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Co-creator of the D programming language Andrei Alexandrescu has taken it upon himself to assess the languages most likely to challenge the position that C currently holds in software development. He’s also encouraged reps from Go and Rust to give their honest opinions, too.
Andrei Alexandrescu is the co-creator of D, the multi-paradigm system programming language that is said to combine efficiency and control with safety and programmer productivity. He’s recently tried his hand at dissecting the handful of languages that are in line to replace C, one of the most widely used programming languages of all time.
Alexandrescu has published an honest response on Quora to the question of which language has the best chance at replacing C between D, Go and Rust. He’s also invited members of the Rust and Go communities in similar positions to share their own opinions, as un-biased as possible.
Alexandrescu was quick to point out that the discussion was missing an essential element in C++. Assuming the age of C++ alludes to the fact that it too would be supplanted alongside C, he’s called for it to be acknowledged as “the closest language to C and the obvious step up from it”.
Starting with D
Beginning on his home turf, Alexandrescu lists D’s “10x advantages” in four key areas:
As for its challenges, Alexandrescu admits that D lacks vision and the absence of corporate support alongside scrappy documentation hasn’t helped to improve the situation. He also believes D’s poor adoption after being around for so long is another contributing factor.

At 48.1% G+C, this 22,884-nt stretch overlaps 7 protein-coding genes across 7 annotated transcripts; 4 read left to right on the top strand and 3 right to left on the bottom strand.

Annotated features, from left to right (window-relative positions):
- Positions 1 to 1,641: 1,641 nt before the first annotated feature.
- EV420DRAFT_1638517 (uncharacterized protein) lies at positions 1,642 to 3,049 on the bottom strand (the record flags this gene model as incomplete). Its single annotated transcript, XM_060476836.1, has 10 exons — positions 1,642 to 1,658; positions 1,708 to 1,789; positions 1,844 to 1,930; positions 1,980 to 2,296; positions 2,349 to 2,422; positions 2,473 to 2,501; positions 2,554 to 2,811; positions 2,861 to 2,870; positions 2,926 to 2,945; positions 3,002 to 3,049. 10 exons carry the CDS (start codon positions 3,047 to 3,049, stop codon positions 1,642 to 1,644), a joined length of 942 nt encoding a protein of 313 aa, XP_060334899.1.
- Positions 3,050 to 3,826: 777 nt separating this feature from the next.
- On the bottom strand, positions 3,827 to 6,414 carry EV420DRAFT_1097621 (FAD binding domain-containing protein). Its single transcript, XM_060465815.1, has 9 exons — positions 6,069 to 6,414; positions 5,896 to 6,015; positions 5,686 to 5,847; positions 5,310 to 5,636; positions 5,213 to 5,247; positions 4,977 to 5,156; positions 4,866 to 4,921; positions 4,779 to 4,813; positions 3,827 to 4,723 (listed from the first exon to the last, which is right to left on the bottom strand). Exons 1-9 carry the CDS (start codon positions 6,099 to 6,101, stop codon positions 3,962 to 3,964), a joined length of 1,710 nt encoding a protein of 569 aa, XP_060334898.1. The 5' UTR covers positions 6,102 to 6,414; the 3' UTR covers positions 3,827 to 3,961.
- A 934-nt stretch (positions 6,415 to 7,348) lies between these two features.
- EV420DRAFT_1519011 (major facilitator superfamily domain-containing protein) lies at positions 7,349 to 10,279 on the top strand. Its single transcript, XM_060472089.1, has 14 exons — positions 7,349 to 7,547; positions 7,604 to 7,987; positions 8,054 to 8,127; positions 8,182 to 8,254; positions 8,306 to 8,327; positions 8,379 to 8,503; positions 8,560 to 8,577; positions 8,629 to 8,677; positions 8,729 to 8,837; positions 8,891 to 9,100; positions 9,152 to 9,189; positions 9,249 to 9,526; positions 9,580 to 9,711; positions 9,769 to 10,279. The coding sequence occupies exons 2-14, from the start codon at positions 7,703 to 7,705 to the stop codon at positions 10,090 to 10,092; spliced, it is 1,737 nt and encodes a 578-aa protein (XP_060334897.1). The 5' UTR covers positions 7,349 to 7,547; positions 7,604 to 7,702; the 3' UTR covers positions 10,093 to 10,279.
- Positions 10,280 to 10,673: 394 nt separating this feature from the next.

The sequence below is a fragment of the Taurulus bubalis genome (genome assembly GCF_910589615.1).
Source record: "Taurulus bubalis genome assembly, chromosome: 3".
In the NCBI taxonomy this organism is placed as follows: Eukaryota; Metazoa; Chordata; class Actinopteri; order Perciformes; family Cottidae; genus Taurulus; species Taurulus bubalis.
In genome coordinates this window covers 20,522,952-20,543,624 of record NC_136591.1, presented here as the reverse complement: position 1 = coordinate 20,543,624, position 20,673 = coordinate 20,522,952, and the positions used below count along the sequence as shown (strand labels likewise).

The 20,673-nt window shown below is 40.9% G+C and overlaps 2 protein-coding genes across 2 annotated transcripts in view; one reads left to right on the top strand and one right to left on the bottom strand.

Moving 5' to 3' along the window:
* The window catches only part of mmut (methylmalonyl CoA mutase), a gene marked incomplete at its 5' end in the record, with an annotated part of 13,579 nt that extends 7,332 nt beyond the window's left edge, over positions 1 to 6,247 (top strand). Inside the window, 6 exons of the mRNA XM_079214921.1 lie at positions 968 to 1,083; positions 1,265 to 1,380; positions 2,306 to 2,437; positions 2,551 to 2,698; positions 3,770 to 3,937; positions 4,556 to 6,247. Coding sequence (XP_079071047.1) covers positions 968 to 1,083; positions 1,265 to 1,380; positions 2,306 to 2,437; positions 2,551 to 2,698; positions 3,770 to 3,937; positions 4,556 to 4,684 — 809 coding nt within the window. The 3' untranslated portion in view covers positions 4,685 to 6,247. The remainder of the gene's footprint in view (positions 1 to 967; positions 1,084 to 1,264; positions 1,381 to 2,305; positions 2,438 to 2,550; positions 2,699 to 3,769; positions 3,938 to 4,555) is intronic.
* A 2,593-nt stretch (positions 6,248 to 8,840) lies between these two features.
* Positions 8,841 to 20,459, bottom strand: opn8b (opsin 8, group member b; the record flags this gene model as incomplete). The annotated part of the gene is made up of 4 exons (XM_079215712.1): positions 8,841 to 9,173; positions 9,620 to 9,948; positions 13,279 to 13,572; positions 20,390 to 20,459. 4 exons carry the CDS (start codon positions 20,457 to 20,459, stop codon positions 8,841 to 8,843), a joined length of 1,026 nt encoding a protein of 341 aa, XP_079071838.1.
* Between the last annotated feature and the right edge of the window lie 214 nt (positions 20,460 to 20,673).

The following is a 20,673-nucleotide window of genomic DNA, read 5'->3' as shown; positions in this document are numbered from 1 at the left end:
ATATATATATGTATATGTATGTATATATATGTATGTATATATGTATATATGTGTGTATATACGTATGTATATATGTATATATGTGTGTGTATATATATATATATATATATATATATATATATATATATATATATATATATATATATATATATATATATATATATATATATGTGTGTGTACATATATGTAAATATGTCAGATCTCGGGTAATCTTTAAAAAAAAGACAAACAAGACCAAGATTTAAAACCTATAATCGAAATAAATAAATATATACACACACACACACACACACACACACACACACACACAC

The obvious concern for many developers with D is its very purposeful decision regarding garbage collection. Reddit user GoranM sums it up nicely:
GC is a great invention, but the decision to use it for D has instantly alienated a core market
Yes, I think that’s exactly right, and I commend Andrei for being so straightforward about that.
I guess there is some argument about how to define a “systems language”, but I don’t think the label fits well on anything with GC.
Even if you had an extremely fast, state of the art collector (which I suppose is something that can be said about Go at this point), there are many cases in which the ever-present overhead will simply be unacceptable.
And yes, Rust has a disproportionate focus on one specific point (safety), but I think that’s basically the problem with all the “Big Agenda” languages, as Jonathan Blow called them.
Go’s advantages for Alexandrescu read very expectedly like a language developed by Google should:
Similarly to D, Go faces its own issues with garbage collection and the fundamental slowdown it causes together with indirect calls:
Virtually no meaningful Go can be written without resorting to indirect function calls and garbage collection, which are central to its core features. These are major impediments to achieving in-core performance.
Alexandrescu’s opinion of Go’s politics and famous simplicity are also heralded under the challenges banner, calling the language “hopelessly pedestrian” thanks to its inability to abstract simple notions or algorithms.
The verdict on Rust
Once again underlining that this is merely his opinion, Alexandrescu sees a lot of potential in Rust:
On the topic of safety, he highlights Rust’s preoccupation with being safe as part of the challenges it faces, citing disharmony behind the decision to put safe, precise memory management front and centre:
Unfortunately, that’s seldom the problem domain, which means a large fraction of the thinking and coding are dedicated to essentially a clerical job (which GC languages actually automate out of sight).
The final challenge would be Rust’s foreign syntax, which has no apparent advantage in its uniqueness according to Alexandrescu.
For projects to be wooed away from C and C++, the task will fall on the above languages to “play into their respective strengths and find creative solutions to their respective challenges”. But another question remains: Why does C need to be replaced in the first place? It’s a language that has significant historical weight; companies and developers have devoted decades worth of time and effort programming in it. Many other languages have based their syntax on C, so losing it would correspond to some serious fallout.
Alexandrescu goes into much more detail about the challenges that D, Go and Rust face in his original post here.